Patty Eggen is upset — and she wants to know if she’s being too patient. She booked an Alaska cruise this summer and canceled it months ago. Her cruise fare refund from Norwegian arrived in early July. But her airfare refund from Alaska Airlines is still missing in action. And she’s wondering: How long does it take to get a refund during the pandemic? “How long does it take to get a refund during the pandemic?”
What can you do to avoid being assigned a bad hotel room?
For Michael Rewers, he knows that he increases his chances of avoiding a bad hotel room by staying away from “free stay” vouchers – and at least one four-star hotel.
Rewers, who frequently travels as a sales rep for a European energy company, recently tried to redeem a hotel coupon for a weekend at an upscale hotel in Warsaw. “Big mistake,” he recalls. “How can you avoid a bad hotel room?”
Delta Air Lines significantly changed Patrick Worrell’s upcoming flight and then ignored every refund request he made. Worrell intended to make a visit to the United States from Mexico in July. But the coronavirus made him rethink those plans and he doesn’t want to travel at all now.
With the date of the unwanted modified flight rapidly approaching, Worrell is asking the Elliott Advocacy team to intervene. Can we find anyone at Delta Air Lines who won’t ignore his refund request? “Can Delta just ignore a refund request like this?”
If you land in a foreign country with an expired tourist visa, you’ll likely experience the same type of nightmare trip Sarita Charan recently experienced.
She flew halfway around the world to India before anyone noticed that she only had an expired e-visa in her passport. But moments after Charan stepped off the long flight, immigration agents noticed — and they ordered her to return home immediately.
Now Charan is asking the Elliott Advocacy team to hold Air Canada responsible for the entire debacle. She figures the airline owes her about $10,000 for allowing her to fly with the expired tourist visa. Is she right? (reprint) “This is how an expired tourist visa took her on a nightmare trip”
When Whitney Todd tried to check in to a Vrbo vacation rental, a property manager told her to leave. (Actually, that’s the G-rated version; the host told her to “Get the [expletive] outta here!”). But if a Vrbo host tells you to, you know, leave, then shouldn’t you get a refund? (reprint/Nov. 2019) “If the host tells you to leave, shouldn’t you get a refund?”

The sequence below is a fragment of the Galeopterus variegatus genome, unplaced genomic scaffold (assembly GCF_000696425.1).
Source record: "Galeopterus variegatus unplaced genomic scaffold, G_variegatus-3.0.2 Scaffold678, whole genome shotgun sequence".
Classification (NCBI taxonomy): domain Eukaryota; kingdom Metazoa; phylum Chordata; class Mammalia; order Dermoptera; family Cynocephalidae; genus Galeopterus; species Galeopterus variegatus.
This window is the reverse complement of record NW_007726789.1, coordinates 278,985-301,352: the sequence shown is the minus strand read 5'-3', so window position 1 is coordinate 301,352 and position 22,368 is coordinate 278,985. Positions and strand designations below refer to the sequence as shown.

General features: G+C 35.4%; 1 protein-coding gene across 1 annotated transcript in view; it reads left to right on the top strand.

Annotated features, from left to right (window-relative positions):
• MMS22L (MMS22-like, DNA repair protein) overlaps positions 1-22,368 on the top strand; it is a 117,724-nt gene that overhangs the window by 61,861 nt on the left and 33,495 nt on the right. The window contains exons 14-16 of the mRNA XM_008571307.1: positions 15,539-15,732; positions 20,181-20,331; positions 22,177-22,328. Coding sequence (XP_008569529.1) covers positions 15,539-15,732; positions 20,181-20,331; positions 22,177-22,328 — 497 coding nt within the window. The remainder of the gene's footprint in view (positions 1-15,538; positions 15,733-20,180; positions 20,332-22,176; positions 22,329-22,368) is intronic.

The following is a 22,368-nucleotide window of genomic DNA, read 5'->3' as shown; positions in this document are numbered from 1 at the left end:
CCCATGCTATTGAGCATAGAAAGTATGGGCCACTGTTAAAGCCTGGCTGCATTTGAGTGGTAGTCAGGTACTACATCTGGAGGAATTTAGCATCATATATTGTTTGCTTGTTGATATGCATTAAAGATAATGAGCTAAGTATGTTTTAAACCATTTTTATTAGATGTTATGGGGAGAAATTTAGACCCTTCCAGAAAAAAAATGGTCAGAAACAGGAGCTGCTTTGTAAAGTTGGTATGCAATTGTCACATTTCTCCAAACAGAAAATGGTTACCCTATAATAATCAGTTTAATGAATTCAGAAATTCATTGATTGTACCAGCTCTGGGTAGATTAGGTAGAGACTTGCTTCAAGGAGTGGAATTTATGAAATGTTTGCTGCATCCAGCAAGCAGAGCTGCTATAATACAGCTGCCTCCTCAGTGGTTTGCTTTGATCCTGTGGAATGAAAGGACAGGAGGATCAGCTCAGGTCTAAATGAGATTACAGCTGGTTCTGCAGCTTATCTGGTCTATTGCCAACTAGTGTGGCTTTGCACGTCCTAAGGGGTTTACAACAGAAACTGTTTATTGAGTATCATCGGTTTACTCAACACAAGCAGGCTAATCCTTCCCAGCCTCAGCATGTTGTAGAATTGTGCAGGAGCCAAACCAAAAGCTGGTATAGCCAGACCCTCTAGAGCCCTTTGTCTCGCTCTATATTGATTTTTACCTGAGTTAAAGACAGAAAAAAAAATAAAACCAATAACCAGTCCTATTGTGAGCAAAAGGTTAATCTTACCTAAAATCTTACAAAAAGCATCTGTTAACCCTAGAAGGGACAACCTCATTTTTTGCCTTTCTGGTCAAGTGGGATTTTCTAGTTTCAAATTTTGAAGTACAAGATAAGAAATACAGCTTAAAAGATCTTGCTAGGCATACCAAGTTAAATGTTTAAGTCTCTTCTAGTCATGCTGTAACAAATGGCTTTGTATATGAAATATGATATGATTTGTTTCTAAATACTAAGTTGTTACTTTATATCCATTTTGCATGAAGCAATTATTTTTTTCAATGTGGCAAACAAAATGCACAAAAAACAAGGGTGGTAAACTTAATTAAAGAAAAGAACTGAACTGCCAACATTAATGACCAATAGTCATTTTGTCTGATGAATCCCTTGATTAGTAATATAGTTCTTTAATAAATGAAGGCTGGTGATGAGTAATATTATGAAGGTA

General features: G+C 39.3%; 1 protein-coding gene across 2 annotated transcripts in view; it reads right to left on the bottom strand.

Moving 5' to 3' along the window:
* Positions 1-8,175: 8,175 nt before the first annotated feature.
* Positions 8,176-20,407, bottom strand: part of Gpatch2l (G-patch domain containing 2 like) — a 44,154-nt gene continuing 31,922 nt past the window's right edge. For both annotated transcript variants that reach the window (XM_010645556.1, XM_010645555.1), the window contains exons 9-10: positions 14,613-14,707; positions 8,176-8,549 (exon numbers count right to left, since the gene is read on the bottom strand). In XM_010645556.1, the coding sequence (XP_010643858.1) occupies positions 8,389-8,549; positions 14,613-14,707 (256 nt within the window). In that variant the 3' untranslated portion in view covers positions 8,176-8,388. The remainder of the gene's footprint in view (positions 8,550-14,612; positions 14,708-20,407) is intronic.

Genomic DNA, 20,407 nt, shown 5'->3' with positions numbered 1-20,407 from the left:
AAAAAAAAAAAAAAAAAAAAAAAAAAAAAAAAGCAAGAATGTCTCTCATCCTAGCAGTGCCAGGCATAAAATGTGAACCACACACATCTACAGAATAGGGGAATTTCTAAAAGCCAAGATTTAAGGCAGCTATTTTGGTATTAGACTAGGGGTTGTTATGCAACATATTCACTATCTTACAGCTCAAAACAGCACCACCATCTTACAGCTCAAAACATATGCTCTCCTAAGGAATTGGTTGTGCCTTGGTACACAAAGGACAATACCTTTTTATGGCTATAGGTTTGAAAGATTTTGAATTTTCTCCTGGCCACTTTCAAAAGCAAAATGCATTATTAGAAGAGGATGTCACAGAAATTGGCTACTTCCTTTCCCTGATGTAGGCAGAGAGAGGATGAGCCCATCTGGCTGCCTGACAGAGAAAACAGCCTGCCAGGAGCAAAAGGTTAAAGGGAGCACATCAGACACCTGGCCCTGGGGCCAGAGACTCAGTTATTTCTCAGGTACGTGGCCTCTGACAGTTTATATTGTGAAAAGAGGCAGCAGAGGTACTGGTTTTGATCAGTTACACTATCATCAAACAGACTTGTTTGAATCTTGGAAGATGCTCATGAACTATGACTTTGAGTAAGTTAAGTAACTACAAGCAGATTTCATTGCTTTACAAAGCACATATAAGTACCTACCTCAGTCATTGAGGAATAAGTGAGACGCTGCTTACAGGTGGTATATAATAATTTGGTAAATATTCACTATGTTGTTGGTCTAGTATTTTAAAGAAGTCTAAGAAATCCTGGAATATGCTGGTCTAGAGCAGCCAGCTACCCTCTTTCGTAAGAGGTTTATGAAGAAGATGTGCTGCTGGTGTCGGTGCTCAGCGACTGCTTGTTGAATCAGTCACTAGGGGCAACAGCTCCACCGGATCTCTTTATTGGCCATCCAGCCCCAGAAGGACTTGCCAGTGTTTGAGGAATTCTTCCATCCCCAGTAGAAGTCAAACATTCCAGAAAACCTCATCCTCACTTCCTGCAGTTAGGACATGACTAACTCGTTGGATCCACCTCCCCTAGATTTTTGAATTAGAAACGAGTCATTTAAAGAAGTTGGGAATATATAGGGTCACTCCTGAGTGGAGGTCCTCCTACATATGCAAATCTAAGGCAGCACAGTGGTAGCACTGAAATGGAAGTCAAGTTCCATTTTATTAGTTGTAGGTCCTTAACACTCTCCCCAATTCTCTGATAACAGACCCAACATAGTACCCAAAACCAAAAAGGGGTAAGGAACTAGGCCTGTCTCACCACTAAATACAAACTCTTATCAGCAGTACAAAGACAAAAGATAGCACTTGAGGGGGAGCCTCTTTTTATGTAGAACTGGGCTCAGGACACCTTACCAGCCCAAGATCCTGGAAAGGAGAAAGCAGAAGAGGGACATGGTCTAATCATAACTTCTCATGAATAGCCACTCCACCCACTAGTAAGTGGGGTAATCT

Even if the coronavirus is currently restricting your travel plans, you’re still likely at risk of encountering an ATM or gas pump debit or credit card skimmer this summer. And if you use a prepaid debit card, you might find Sylvia Powers’ experience with a skimmer of particular interest. She swiped her American Express Bluebird card at the pumps of her local gas station, and a skimming device secretly recorded her information. Then, thieves duplicated the prepaid debit card and quickly began draining Powers’ funds.
Powers assumed American Express would protect her against this fraud. She assumed wrong. (Reprint – updated -July 2020) “My prepaid debit card was drained by a skimmer at the gas station!”
Jane Weir’s LG refrigerator doesn’t work and she wants Best Buy to give her a new one. But is that a reasonable request two years after purchasing it? “Will Best Buy send me a new refrigerator?”
What if you give up your seat on your flight and the airline doesn’t pay what it promises you?
That’s what happened to John Keohen. Lufthansa lured him off a recent flight with a promise of a $2,400 refund. Keohen gave up his seat — and then Lufthansa gave him nothing. (We’re taking a short holiday break this week — this is a popular story from Sept 2019) “I gave up my seat on the flight! Where is the $2,400 refund?”
Trevor Seamon made a devastating passport mistake over the holidays, and it ruined his family’s dream vacation. In all the preparation for the journey to Italy, he neglected to check the validity of their passports. That error led the Seamons to arrive at the airport with passports expiring within 90 days — invalid for travel. Denied boarding, they missed their eagerly anticipated trip and ended up right back home at the end of the day.
Seamon believes Air France is responsible for this passport mistake, and he wants our team to negotiate a refund. But is the airline responsible for the family’s ruined vacation? (Reprint – Jan. 2020) “This passport mistake will ruin your vacation every time”